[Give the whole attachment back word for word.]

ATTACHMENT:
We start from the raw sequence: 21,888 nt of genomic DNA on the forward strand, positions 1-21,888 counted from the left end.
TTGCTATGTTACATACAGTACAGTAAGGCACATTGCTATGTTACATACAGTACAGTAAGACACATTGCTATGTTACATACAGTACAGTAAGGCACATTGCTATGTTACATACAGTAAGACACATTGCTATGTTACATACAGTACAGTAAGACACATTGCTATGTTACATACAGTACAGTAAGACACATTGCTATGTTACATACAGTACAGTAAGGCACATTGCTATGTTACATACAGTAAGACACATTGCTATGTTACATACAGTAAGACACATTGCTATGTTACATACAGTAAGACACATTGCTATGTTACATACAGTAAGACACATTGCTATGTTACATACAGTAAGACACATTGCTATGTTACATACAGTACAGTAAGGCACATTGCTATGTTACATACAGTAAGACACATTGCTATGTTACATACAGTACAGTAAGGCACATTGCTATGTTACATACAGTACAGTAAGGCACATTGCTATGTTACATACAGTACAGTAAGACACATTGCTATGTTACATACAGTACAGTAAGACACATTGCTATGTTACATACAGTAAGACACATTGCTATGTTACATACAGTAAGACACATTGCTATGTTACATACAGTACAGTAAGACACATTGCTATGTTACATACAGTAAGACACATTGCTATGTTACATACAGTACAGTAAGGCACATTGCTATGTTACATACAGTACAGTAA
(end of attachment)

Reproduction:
We start from the raw sequence: 21,888 nt of genomic DNA on the forward strand, positions 1-21,888 counted from the left end.
TTGCTATGTTACATACAGTACAGTAAGGCACATTGCTATGTTACATACAGTACAGTAAGACACATTGCTATGTTACATACAGTACAGTAAGGCACATTGCTATGTTACATACAGTAAGACACATTGCTATGTTACATACAGTACAGTAAGACACATTGCTATGTTACATACAGTACAGTAAGACACATTGCTATGTTACATACAGTACAGTAAGGCACATTGCTATGTTACATACAGTAAGACACATTGCTATGTTACATACAGTAAGACACATTGCTATGTTACATACAGTAAGACACATTGCTATGTTACATACAGTAAGACACATTGCTATGTTACATACAGTAAGACACATTGCTATGTTACATACAGTACAGTAAGGCACATTGCTATGTTACATACAGTAAGACACATTGCTATGTTACATACAGTACAGTAAGGCACATTGCTATGTTACATACAGTACAGTAAGGCACATTGCTATGTTACATACAGTACAGTAAGACACATTGCTATGTTACATACAGTACAGTAAGACACATTGCTATGTTACATACAGTAAGACACATTGCTATGTTACATACAGTAAGACACATTGCTATGTTACATACAGTACAGTAAGACACATTGCTATGTTACATACAGTAAGACACATTGCTATGTTACATACAGTACAGTAAGGCACATTGCTATGTTACATACAGTACAGTAA